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Exclusive interview: Commvault on GDPR, data analytics & virtualization

16 Nov 17

Commvault is a humble company, says the organization’s vice president and managing director of Australia and New Zealand, Dan Kieran.

And that was made clear at the company’s annual customer event in Maryland; a quality especially prevalent in the company’s CEO Bob Hammer, who strolled casually in and out of Asia Pacific reception on the event’s opening night.

“Our CIO, CEO and everybody within the organisation is very accessible and they want to come and meet people. Bob will come into a room and talk to people and you won’t know he’s in the room,” says Kieran.

“That humble confidence resonates throughout the company. It comes from never making an acquisition – 21 years and we’ve never made an acquisition. That’s a very tight, family-feel culture.”

Kieran sat down with Techday at the event to discuss virtualization in Australia and New Zealand, GDPR compliance, and how the company is helping top Universities attract top researchers.  

Australia and New Zealand – Asia Pacific’s virtualization leaders

“Australia and New Zealand (ANZ) is our largest market in Asia Pacific, and where Commvault started eleven years ago. At that time, we started with traditional, on-premises backup.”

“ANZ is one of the most virtualized regions in the world, and ss a result, when cloud came along, shifting virtual workloads was easy.”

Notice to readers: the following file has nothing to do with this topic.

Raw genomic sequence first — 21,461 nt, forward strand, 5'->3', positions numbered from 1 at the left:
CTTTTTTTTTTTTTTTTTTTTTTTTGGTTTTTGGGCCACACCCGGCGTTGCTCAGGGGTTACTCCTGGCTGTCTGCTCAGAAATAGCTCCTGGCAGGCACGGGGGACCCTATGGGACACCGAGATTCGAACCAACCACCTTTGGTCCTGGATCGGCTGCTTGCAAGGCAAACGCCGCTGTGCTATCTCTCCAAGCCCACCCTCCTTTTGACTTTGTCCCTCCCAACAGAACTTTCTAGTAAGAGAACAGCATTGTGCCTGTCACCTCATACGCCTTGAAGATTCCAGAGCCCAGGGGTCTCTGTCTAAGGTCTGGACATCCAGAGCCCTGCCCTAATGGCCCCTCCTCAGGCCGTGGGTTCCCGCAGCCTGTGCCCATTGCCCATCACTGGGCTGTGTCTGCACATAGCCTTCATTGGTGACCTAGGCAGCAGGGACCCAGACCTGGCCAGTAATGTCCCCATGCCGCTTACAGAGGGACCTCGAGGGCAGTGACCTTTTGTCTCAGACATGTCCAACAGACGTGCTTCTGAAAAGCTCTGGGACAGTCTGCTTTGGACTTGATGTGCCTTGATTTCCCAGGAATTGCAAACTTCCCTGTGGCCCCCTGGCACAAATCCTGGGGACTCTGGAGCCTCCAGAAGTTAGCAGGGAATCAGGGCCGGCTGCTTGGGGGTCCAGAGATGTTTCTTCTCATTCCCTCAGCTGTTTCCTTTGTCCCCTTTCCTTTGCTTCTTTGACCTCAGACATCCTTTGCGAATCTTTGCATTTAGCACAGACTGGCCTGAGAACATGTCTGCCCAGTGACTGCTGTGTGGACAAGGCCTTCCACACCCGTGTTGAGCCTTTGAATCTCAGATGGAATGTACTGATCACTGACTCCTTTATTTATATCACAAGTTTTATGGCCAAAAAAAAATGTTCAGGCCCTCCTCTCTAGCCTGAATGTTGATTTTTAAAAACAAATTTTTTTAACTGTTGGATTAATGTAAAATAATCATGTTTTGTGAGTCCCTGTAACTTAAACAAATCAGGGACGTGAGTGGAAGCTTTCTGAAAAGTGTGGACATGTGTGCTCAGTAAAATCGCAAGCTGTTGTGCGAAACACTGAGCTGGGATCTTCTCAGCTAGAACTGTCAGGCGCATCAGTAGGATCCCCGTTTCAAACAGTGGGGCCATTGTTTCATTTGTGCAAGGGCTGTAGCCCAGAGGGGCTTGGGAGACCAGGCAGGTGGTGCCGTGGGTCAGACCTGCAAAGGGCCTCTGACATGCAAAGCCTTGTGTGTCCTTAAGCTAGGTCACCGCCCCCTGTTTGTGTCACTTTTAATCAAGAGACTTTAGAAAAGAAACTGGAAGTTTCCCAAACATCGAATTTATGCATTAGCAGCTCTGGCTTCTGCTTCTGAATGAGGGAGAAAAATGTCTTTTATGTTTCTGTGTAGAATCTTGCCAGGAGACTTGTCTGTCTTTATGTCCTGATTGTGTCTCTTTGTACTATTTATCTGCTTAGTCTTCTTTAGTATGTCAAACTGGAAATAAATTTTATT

But with that, adds Kieran, comes firstly, how do I shift it - because it’s not as easy as turning something off and moving it, there are all the things that connect into the application and database.

“We have the capability to take a complete virtual instance and migrate it to the cloud; whether that’s a private or public cloud. And then, from a cloud to cloud. Once it’s there, we have the ability to protect it. We are a very natural fit [for the region].”

“It became a very logical platform for people who were multi location, multi data center, multi cloud.”

“We continue to grow the cloud suppliers we support, such as Google Cloud, and Oracle, Azure, AWS – probably north of 20% of my business comes from service providers that are cloud orientated.”

The great cloud challenge: Migrating a Government

“A prime example is the Government of New Zealand, which came up with a cloud-first initiative. Cloud-first doesn’t mean that they won’t have on-premises, but it does mean that they need to look at how they migrate their workloads to the cloud.”

“The Government can’t turn off for a week while they migrate the workloads – so how do they do that in a run time?”

“What Revera has been successful in doing is using the Commvault Data Platform – with that, we’re protecting your information, we’ll make a secondary copy on the far site, we’ll put on a performant system so we can stand it up and the change over window will be very short.”

Kiwis and GDPR: Ready and waiting or heads in the sand?

When you talk about GDPR in New Zealand, there’s an assumption it will only impact the major, international Kiwi companies that are working with any kind of a customer or end user in Europe.

“Well, if you have a European customer coming to New Zealand, their data comes with them – you’re now exposed to that function,” explains Kieran.  

“And it’s an odd conversation. Typically, the legal team doesn’t sit with the IT department.”

The conversation of GDPR compliance is bringing together lawyers and IT representatives – and the two perspectives on compliance are vastly different.